There's an apple orchard not far from here. I found it a couple years ago when we came back from California. I was driving down a country lane, the kind where if you are not paying attention you find yourself head-to-head with another car, and need to back up into a passing place. I saw a hand-written sign that said "Apples" and pulled over. There weren't many apple orchards in San Diego, and I thought the girls would enjoy seeing the origin of one of their favourite fruits.
We pulled into the farm and made our way to the old barn, a barrel of rainwater gleaming in the waning September sun and a whisper of Autumn in the warm breeze. As we timidly walked in through the open door, the heavy sweet smell of ageing fruit engulfed us.
"Are you here for some apples?" a voice seeped out of the shadows, and I could just make out a wisp of a man, wearing dusty overalls and a cap. I could not quite place his accent. It reminded me of my father's father, who was born in Slovenia and emigrated to Ohio in the lead up to the Great War.
The old man stepped out of the shadows and introduced himself. I didn't quite catch his name, and being too polite to ask him to repeat it, I christened him the apple man.
"Yes, the girls love apples, what kind do you have?" He proudly showed me his wares, reddish gold Braeburns, pale green Pippins, and golden brown Burford Yellows, all lovingly arranged in trays.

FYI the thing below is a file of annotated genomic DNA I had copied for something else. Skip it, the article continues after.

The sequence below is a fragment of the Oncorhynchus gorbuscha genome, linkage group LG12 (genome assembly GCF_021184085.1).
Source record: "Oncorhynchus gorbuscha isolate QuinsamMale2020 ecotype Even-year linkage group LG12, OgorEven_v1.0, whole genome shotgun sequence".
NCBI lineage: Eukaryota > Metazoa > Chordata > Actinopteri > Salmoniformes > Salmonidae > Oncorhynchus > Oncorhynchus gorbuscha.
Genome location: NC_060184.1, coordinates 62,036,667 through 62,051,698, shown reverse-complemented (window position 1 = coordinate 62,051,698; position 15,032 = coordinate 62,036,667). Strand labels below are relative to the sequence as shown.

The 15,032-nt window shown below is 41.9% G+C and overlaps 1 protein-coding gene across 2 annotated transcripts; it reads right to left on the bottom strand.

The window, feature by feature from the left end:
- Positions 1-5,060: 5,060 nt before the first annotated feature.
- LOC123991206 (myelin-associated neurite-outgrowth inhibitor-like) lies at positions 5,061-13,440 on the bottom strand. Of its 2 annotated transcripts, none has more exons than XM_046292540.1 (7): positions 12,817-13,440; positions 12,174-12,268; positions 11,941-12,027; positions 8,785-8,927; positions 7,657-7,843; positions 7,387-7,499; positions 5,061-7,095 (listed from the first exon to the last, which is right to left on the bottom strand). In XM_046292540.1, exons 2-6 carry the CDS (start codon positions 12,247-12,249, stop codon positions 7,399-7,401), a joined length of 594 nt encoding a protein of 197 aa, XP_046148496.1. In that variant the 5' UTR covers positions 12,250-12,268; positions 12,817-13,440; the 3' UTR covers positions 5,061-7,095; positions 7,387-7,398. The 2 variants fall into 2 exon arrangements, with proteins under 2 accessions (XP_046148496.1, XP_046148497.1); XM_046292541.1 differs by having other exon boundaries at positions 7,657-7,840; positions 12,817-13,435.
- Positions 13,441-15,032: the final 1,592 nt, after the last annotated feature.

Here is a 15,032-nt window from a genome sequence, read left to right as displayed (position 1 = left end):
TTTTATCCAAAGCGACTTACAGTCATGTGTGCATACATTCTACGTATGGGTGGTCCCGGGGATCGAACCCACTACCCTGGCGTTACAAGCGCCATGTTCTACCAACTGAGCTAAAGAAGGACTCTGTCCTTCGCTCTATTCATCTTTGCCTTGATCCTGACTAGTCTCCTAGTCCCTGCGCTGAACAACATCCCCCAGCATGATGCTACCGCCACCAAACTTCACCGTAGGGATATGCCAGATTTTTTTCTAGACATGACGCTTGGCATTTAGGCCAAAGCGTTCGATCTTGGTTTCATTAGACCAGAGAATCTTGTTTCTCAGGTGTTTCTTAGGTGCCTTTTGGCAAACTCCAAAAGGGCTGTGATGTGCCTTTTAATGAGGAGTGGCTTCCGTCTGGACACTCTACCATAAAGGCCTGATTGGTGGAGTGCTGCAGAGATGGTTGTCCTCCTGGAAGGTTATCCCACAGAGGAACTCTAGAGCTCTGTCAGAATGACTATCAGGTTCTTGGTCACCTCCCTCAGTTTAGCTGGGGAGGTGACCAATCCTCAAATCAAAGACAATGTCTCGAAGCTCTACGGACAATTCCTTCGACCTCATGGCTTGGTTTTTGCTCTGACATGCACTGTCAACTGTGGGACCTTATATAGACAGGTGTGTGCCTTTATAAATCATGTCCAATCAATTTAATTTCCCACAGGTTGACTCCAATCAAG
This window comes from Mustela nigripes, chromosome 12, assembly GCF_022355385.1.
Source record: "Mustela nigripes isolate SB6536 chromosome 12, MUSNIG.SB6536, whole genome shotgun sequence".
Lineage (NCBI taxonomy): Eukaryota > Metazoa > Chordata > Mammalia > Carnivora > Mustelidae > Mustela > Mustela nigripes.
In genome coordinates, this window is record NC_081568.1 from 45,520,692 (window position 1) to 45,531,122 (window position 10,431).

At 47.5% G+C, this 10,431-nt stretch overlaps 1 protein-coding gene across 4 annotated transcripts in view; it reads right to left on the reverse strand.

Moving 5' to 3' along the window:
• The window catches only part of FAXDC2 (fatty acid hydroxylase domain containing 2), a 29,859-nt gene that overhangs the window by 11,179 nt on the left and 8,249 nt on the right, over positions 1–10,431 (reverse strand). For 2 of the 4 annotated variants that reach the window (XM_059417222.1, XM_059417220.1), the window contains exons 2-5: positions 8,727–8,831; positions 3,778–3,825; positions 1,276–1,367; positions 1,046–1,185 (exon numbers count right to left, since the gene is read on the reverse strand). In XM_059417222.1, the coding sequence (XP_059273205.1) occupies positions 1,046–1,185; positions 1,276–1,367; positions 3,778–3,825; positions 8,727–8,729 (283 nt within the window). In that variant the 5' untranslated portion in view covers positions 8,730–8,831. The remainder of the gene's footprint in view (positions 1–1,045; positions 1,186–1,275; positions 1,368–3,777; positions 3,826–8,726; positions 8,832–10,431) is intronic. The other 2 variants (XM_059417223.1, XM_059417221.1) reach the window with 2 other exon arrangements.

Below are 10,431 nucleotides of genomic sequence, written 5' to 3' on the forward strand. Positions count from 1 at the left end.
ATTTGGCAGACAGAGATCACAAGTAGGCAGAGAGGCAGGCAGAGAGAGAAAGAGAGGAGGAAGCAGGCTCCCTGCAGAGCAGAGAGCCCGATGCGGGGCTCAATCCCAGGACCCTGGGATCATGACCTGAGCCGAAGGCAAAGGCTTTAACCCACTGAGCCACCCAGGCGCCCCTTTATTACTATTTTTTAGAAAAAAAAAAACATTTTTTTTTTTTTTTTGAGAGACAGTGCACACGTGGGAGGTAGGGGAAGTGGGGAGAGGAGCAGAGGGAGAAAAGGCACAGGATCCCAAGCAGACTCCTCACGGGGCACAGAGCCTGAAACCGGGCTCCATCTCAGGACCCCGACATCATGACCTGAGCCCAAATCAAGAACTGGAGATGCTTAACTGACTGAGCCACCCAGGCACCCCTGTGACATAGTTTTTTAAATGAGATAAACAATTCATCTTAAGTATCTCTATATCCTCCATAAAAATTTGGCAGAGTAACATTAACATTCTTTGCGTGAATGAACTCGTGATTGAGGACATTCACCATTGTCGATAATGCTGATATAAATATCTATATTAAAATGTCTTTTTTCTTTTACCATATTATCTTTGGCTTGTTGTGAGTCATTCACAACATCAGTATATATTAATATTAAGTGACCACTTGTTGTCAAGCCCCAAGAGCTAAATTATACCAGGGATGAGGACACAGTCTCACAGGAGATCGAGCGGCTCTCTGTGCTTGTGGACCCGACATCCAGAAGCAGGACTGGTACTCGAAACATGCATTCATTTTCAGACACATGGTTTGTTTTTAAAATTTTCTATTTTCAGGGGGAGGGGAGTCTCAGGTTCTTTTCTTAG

"Would you like to try one?" he said as he ruffled Alexandra's hair, her eyes wide and head nodding. He picked a large shiny red one, and with a paring knife cut into the yellowish white flesh.
Is that an apple, mummy?" Alexandra asked as she pointed to a golden fruit with the telltale hour-glass shape. I guess to her it looked like an odd shaped apple. Alexandra is my tricky eater. She is prejudice against vegetables, and will only eat cucumber and select fruits, such as strawberries and raspberries. I gave her a pear once, one of those rock hard ones that had been picked long before it should have been and travelled thousands of miles before it landed at our local Tesco, but she spat it out. Reading my mind, the apple man picked up the soft perfectly ripe, yet still firm pear and handed it to Alexandra. She promptly devoured the whole fruit, seeds and all.
I visited the apple man many times that Autumn. His wife went to visit their son in New Zealand, leaving him to fend for himself, and I felt a duty to bring him strudels and cakes, all products of his apples. My father came to visit and I took him to meet the apple man, and the two men, of similar ages, chatted for ages. We learned all about him, that he was an academic and a forerunner of sustainable organic farming and that his text books were still used in universities worldwide. His family lost everything in the Iranian revolution. They froze his assets. Those that weren't Muslim weren't welcome. He never dared to visit his home country again.
Winter came and my trips to the orchard waned. He left a bag of apples at my doorstep in February, the last of the winter fruits, and I made apple cakes with cinnamon and brown sugar. I meant to bring them by for him to try, but I never did.
That was my last bag of fruit from the apple man. In May, a neighbour asked if I knew that Iraj had passed away. Iraj? Was that his name? My heart dropped and I wept for the friend I called the apple man.
Photo credit: Mexican Wave